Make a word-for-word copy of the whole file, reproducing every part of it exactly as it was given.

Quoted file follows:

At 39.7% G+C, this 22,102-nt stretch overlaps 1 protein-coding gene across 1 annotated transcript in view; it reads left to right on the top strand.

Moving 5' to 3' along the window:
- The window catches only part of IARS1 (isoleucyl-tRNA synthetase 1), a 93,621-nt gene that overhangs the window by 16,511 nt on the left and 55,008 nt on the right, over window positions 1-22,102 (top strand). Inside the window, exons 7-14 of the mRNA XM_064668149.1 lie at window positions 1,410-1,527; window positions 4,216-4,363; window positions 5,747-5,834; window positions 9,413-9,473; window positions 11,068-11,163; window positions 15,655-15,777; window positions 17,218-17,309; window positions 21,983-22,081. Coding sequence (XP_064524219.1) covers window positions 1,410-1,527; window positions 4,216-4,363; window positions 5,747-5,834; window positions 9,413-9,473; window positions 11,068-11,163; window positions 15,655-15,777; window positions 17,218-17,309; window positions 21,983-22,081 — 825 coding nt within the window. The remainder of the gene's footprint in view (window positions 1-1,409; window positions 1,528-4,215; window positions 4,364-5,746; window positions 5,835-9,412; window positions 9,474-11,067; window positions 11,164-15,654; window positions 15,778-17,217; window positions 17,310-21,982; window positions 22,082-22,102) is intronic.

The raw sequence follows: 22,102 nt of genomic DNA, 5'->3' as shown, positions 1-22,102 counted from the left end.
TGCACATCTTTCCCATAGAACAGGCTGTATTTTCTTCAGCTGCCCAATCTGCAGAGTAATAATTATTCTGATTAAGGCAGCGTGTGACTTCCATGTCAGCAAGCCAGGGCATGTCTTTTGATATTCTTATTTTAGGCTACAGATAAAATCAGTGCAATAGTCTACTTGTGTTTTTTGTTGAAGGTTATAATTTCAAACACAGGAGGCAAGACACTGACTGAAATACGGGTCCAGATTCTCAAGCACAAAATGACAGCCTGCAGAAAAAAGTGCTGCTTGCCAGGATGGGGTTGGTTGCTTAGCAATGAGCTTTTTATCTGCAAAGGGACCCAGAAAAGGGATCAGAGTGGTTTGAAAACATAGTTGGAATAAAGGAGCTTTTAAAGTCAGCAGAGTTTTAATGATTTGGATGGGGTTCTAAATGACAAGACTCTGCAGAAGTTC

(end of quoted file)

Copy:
At 39.7% G+C, this 22,102-nt stretch overlaps 1 protein-coding gene across 1 annotated transcript in view; it reads left to right on the top strand.

Moving 5' to 3' along the window:
- The window catches only part of IARS1 (isoleucyl-tRNA synthetase 1), a 93,621-nt gene that overhangs the window by 16,511 nt on the left and 55,008 nt on the right, over window positions 1-22,102 (top strand). Inside the window, exons 7-14 of the mRNA XM_064668149.1 lie at window positions 1,410-1,527; window positions 4,216-4,363; window positions 5,747-5,834; window positions 9,413-9,473; window positions 11,068-11,163; window positions 15,655-15,777; window positions 17,218-17,309; window positions 21,983-22,081. Coding sequence (XP_064524219.1) covers window positions 1,410-1,527; window positions 4,216-4,363; window positions 5,747-5,834; window positions 9,413-9,473; window positions 11,068-11,163; window positions 15,655-15,777; window positions 17,218-17,309; window positions 21,983-22,081 — 825 coding nt within the window. The remainder of the gene's footprint in view (window positions 1-1,409; window positions 1,528-4,215; window positions 4,364-5,746; window positions 5,835-9,412; window positions 9,474-11,067; window positions 11,164-15,654; window positions 15,778-17,217; window positions 17,310-21,982; window positions 22,082-22,102) is intronic.

The raw sequence follows: 22,102 nt of genomic DNA, 5'->3' as shown, positions 1-22,102 counted from the left end.
TGCACATCTTTCCCATAGAACAGGCTGTATTTTCTTCAGCTGCCCAATCTGCAGAGTAATAATTATTCTGATTAAGGCAGCGTGTGACTTCCATGTCAGCAAGCCAGGGCATGTCTTTTGATATTCTTATTTTAGGCTACAGATAAAATCAGTGCAATAGTCTACTTGTGTTTTTTGTTGAAGGTTATAATTTCAAACACAGGAGGCAAGACACTGACTGAAATACGGGTCCAGATTCTCAAGCACAAAATGACAGCCTGCAGAAAAAAGTGCTGCTTGCCAGGATGGGGTTGGTTGCTTAGCAATGAGCTTTTTATCTGCAAAGGGACCCAGAAAAGGGATCAGAGTGGTTTGAAAACATAGTTGGAATAAAGGAGCTTTTAAAGTCAGCAGAGTTTTAATGATTTGGATGGGGTTCTAAATGACAAGACTCTGCAGAAGTTC